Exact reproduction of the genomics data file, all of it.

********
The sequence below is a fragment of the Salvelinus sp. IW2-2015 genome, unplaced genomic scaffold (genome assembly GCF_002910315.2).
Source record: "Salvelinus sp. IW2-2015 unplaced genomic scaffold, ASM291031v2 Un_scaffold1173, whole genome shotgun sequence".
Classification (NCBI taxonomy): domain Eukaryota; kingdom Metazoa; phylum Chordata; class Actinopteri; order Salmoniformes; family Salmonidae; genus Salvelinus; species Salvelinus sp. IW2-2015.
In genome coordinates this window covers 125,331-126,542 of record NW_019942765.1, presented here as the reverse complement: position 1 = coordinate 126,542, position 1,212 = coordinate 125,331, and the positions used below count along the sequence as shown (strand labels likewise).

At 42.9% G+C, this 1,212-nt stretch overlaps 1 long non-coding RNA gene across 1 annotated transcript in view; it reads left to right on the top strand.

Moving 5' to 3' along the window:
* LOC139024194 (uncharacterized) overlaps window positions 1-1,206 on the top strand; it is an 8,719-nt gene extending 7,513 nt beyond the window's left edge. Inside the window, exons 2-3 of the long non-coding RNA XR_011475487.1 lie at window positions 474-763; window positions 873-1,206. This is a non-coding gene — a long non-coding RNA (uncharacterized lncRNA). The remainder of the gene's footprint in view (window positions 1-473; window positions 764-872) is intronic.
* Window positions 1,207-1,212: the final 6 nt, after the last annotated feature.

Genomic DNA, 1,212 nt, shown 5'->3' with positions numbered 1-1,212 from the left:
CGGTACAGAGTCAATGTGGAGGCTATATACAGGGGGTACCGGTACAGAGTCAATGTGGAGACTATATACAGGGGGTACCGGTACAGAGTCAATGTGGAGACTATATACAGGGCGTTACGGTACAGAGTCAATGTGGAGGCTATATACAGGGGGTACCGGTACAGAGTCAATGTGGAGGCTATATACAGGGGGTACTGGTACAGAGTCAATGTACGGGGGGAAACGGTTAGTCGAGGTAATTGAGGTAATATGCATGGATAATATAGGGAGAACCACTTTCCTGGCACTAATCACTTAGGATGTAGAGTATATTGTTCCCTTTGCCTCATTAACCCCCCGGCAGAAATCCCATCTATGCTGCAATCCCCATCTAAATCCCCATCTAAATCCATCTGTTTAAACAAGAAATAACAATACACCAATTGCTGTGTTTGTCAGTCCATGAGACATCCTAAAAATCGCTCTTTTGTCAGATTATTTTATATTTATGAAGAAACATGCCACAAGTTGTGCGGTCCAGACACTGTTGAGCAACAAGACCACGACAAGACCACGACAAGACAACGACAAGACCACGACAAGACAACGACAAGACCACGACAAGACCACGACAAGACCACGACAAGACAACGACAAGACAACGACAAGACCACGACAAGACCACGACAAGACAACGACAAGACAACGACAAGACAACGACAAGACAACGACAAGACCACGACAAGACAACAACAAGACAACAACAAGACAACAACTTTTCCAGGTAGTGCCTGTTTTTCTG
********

The sequence below is a fragment of the Salvelinus sp. IW2-2015 genome, unplaced genomic scaffold (genome assembly GCF_002910315.2).
Source record: "Salvelinus sp. IW2-2015 unplaced genomic scaffold, ASM291031v2 Un_scaffold1173, whole genome shotgun sequence".
Classification (NCBI taxonomy): domain Eukaryota; kingdom Metazoa; phylum Chordata; class Actinopteri; order Salmoniformes; family Salmonidae; genus Salvelinus; species Salvelinus sp. IW2-2015.
In genome coordinates this window covers 125,331-126,542 of record NW_019942765.1, presented here as the reverse complement: position 1 = coordinate 126,542, position 1,212 = coordinate 125,331, and the positions used below count along the sequence as shown (strand labels likewise).

At 42.9% G+C, this 1,212-nt stretch overlaps 1 long non-coding RNA gene across 1 annotated transcript in view; it reads left to right on the top strand.

Moving 5' to 3' along the window:
* LOC139024194 (uncharacterized) overlaps window positions 1-1,206 on the top strand; it is an 8,719-nt gene extending 7,513 nt beyond the window's left edge. Inside the window, exons 2-3 of the long non-coding RNA XR_011475487.1 lie at window positions 474-763; window positions 873-1,206. This is a non-coding gene — a long non-coding RNA (uncharacterized lncRNA). The remainder of the gene's footprint in view (window positions 1-473; window positions 764-872) is intronic.
* Window positions 1,207-1,212: the final 6 nt, after the last annotated feature.

Genomic DNA, 1,212 nt, shown 5'->3' with positions numbered 1-1,212 from the left:
CGGTACAGAGTCAATGTGGAGGCTATATACAGGGGGTACCGGTACAGAGTCAATGTGGAGACTATATACAGGGGGTACCGGTACAGAGTCAATGTGGAGACTATATACAGGGCGTTACGGTACAGAGTCAATGTGGAGGCTATATACAGGGGGTACCGGTACAGAGTCAATGTGGAGGCTATATACAGGGGGTACTGGTACAGAGTCAATGTACGGGGGGAAACGGTTAGTCGAGGTAATTGAGGTAATATGCATGGATAATATAGGGAGAACCACTTTCCTGGCACTAATCACTTAGGATGTAGAGTATATTGTTCCCTTTGCCTCATTAACCCCCCGGCAGAAATCCCATCTATGCTGCAATCCCCATCTAAATCCCCATCTAAATCCATCTGTTTAAACAAGAAATAACAATACACCAATTGCTGTGTTTGTCAGTCCATGAGACATCCTAAAAATCGCTCTTTTGTCAGATTATTTTATATTTATGAAGAAACATGCCACAAGTTGTGCGGTCCAGACACTGTTGAGCAACAAGACCACGACAAGACCACGACAAGACAACGACAAGACCACGACAAGACAACGACAAGACCACGACAAGACCACGACAAGACCACGACAAGACAACGACAAGACAACGACAAGACCACGACAAGACCACGACAAGACAACGACAAGACAACGACAAGACAACGACAAGACAACGACAAGACCACGACAAGACAACAACAAGACAACAACAAGACAACAACTTTTCCAGGTAGTGCCTGTTTTTCTG